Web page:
Second meeting planned for comment on cell tower proposal in southwest Champaign

Second meeting planned for comment on cell tower proposal in southwest Champaign

CHAMPAIGN – City officials are hoping a second neighborhood meeting to brief area residents and gauge their reaction to a proposed T-Mobile telecommunications tower will be better attended.

The meeting to discuss T-Mobile's proposal to construct a 119-foot cell tower behind the Old Farm Shops near the intersection of Kirby and Mattis avenues will take place at 7 p.m. Monday at Carrie Busey Elementary School, 1605 W. Kirby Ave., C.

At the city's request, T-Mobile organized a second neighborhood meeting to inform residents after a March 31 meeting was not well attended, city planner Rob Kowalski said.

"People have expressed to me that people currently are not in favor having it there," said Lorrie Pearson, the city's land development manager.

The purpose of the tower is to improve mobile phone coverage to T-Mobile customers in that area, particularly as more people drop their landlines, said Mark Wilson, external affairs manager for T-Mobile's central region.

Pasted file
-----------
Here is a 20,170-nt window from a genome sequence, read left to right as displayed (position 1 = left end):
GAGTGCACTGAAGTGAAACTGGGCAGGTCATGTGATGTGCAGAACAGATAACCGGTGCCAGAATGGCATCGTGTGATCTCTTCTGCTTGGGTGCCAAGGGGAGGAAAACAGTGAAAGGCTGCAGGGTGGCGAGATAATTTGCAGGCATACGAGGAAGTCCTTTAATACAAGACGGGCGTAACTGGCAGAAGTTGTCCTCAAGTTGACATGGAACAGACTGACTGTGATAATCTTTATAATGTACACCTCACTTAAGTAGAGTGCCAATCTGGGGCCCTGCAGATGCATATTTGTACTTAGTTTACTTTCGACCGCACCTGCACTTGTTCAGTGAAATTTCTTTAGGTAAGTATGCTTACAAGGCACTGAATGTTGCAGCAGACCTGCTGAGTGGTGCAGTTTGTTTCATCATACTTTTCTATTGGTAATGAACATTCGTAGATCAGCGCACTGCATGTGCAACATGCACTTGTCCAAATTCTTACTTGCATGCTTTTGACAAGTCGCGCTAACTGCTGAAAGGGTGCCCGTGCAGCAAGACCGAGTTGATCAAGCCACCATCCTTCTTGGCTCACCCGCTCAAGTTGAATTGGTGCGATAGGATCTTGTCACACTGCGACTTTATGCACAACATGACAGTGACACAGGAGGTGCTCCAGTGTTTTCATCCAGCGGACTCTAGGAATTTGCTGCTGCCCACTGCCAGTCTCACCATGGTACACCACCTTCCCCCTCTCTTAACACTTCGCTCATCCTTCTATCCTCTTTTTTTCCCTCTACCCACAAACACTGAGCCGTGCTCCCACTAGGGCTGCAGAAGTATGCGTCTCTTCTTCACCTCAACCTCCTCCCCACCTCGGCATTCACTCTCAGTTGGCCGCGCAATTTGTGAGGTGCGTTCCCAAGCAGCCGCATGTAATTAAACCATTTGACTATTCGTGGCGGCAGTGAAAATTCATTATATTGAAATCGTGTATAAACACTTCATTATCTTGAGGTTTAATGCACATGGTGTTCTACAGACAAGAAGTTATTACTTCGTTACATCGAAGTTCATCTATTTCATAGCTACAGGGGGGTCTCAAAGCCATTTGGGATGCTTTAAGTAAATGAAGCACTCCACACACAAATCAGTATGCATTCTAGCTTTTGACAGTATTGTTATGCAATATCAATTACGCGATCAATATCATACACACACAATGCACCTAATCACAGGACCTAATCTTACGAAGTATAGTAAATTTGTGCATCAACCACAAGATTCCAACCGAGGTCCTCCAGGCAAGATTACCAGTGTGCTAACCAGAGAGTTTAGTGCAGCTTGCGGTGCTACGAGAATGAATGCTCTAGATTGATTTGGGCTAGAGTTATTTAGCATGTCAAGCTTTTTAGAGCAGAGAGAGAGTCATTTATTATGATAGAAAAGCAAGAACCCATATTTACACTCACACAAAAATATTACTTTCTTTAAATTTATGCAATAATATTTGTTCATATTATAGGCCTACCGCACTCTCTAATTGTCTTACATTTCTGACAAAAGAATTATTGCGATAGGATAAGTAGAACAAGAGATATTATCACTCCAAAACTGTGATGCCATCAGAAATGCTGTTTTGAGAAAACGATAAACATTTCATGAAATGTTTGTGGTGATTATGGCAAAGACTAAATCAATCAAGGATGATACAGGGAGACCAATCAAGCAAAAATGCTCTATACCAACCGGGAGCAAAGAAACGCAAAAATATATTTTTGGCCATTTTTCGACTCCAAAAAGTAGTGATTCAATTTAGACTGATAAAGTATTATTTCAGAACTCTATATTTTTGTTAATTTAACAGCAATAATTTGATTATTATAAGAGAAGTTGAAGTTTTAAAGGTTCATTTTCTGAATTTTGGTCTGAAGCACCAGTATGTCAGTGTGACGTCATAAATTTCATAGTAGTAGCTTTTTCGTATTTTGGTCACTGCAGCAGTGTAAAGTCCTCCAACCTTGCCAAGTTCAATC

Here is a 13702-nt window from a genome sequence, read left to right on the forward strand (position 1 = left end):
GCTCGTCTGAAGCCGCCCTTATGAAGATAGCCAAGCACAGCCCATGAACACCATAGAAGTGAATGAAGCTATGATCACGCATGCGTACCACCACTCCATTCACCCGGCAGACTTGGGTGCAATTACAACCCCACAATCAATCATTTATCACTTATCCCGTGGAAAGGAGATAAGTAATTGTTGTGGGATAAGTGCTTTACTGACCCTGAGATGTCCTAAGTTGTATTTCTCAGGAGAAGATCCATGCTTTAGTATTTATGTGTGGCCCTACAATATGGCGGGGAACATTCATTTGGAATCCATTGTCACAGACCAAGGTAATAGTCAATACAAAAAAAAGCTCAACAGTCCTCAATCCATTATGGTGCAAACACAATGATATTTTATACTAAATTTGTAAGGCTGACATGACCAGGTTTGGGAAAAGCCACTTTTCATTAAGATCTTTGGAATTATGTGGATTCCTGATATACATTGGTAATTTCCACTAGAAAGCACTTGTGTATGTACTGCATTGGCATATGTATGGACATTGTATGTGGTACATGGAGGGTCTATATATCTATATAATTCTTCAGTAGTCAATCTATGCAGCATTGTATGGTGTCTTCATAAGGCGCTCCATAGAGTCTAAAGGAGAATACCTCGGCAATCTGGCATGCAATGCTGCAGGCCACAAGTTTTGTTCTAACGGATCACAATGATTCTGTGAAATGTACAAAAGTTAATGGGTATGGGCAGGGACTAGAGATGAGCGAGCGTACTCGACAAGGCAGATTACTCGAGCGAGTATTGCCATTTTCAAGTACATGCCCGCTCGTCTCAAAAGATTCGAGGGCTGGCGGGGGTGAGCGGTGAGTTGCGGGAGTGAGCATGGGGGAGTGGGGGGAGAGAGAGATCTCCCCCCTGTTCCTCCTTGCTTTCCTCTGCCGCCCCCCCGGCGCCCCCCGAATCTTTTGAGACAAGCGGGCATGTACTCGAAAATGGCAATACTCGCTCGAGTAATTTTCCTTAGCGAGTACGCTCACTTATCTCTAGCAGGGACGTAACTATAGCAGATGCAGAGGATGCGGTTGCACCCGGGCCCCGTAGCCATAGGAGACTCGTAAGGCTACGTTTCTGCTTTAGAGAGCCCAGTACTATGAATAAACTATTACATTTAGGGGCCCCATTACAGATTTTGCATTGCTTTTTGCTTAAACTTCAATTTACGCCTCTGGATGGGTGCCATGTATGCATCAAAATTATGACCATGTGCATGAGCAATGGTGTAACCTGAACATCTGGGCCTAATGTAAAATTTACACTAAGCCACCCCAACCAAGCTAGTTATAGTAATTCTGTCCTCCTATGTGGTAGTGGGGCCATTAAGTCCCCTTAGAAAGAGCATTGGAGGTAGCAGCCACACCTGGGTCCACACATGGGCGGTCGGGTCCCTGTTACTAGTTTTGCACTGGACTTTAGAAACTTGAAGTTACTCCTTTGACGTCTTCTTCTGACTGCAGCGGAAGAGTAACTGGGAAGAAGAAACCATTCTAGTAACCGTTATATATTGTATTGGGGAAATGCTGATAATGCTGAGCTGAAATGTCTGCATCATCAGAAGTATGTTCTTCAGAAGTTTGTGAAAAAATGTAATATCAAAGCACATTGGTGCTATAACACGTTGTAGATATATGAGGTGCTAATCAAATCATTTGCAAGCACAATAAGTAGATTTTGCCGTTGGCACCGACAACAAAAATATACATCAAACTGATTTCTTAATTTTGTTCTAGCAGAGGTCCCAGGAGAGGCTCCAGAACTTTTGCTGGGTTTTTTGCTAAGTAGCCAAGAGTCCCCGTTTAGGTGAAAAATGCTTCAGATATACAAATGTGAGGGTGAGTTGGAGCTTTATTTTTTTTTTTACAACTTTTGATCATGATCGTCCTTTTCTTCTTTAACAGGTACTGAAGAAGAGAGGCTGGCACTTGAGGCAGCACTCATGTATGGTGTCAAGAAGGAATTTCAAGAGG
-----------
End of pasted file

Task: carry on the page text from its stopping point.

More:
"People are demanding in-home coverage, and this facility is responding to in-home demand," Wilson said.

He added that the cell tower also has an emergency services benefit: If customers of a different carrier have a weak signal in that area, their phones would bounce off the T-Mobile tower if they dial 911.

T-Mobile organized the neighborhood meeting to answer residents' questions and "hear what they have to say," Wilson said.

"The responses vary," Wilson said. "In many cases, more and more, as people are relying on their cell phones, people are happy to get the wireless coverage."

Tom Siwe, a resident of the area, said he has talked to many of his neighbors who think the proposed tower would be an "unnecessary eyesore."

"It's a beautiful residential neighborhood and they want to put a cell tower up in the middle of it," Siwe said. "It's mind-boggling."

Siwe said he and other residents "were a little upset" that they were not notified of the March 31 neighborhood meeting.

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